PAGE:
that this workshop can provide a very relevant and timely input into the
review process and contribute towards the development of our thinking for
new areas for cooperation.
Similarly, Foreign Minister Downer supported the need for a new
perspective on Europe in his speech to the National Press Club on 7 May,
launching the new White Paper on Australia’s external relations, when he
said, “We need to work hard on building our links not only with the
individual member states of the European Union, but also with European
institutions. We need to see Europe through a new prism, not just through
the United Kingdom and traditional bilateral relationships.”
Thirdly, there is growing perception that the EU deserves a better
recognition in Australia’s external policies and that this can be achieved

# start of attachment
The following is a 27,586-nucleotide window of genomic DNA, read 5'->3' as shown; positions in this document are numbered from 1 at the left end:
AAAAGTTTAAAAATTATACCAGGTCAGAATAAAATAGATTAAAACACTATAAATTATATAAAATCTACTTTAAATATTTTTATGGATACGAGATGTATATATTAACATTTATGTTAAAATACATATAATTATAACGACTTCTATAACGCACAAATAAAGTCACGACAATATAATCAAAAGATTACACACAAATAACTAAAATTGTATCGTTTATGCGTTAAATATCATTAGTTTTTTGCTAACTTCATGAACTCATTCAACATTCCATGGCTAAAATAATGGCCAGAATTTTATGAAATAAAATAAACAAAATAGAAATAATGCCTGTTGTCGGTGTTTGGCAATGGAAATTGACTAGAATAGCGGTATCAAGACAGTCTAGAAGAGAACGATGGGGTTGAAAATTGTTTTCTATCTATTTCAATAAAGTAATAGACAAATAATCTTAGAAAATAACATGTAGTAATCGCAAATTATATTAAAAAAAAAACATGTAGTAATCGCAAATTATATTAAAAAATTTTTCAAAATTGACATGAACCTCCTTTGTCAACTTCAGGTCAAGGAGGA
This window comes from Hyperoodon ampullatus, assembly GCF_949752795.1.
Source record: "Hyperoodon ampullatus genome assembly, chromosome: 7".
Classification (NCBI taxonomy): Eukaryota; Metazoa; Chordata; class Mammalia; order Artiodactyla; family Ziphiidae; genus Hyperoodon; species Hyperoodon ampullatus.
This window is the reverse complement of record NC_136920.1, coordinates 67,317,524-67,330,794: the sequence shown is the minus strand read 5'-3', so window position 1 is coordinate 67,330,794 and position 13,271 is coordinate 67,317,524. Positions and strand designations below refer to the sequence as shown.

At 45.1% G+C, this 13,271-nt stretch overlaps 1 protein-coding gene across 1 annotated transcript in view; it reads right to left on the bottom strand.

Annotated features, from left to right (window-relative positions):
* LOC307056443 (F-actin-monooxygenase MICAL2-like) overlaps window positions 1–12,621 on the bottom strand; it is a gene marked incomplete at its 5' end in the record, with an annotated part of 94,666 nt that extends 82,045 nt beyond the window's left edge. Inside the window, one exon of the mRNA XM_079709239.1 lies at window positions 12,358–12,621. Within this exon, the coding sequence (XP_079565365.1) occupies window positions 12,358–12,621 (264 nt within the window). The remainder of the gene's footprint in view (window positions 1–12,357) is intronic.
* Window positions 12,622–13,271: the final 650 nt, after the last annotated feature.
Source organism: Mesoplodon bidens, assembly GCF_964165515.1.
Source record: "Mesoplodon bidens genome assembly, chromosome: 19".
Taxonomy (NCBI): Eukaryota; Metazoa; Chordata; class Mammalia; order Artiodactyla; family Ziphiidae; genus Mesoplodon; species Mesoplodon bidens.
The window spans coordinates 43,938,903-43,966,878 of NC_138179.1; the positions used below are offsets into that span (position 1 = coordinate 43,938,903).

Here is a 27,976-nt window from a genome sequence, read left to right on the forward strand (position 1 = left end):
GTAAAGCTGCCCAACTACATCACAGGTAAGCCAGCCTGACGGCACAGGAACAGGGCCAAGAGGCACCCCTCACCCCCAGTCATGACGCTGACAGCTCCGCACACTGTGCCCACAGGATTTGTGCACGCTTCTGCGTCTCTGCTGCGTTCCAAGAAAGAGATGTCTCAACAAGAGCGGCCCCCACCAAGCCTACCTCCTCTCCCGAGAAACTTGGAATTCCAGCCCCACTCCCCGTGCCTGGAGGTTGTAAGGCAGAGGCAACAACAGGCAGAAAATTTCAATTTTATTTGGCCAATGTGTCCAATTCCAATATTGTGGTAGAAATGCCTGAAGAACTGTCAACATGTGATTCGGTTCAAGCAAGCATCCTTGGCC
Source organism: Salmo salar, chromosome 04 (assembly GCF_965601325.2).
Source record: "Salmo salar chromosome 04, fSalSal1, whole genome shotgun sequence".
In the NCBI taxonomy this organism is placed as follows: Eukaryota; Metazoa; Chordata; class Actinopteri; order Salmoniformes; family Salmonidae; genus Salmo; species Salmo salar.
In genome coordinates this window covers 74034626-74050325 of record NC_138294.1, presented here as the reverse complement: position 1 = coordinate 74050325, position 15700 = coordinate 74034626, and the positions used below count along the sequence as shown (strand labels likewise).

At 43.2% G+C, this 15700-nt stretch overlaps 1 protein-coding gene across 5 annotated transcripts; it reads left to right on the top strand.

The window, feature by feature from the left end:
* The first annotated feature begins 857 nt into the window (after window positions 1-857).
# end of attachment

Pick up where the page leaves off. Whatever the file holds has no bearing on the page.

without belittling relations with EU Member States. To this purpose, the
ambassadors of the EU submitted at the end of June a note to the Minister of
Foreign Affairs to contribute to the elaboration of the new White Paper on
Australia Foreign Policy to be published later this year.
As part of a separate process, Mark Vaile, Minister for Trade, appointed
John Azarias, to report to him on ways to improve business links between
Australia and Europe. I understand Mr Azarias has presented his draft report
Moving now to the substance, I want to briefly hint to some of the reasons
why the European Union-Australia relationship is important to the two
First, in a simple economic perspective, the European Union is an
important and growing player in the global economy:
- The European Union is a huge single market currently consisting of 381
million affluent consumers from 15 member states. With the
enlargement that is presently negotiated, the EU will expand eastwards
and to the south and is expected to incorporate up to 13 new member
states, bringing the total population to more than 500 million.
- At present, the EU is the world’s second largest single market (after the
US) and is more than 20 times the size of the Australian economy.
- The European Union is also a world-leading trader (second after the US),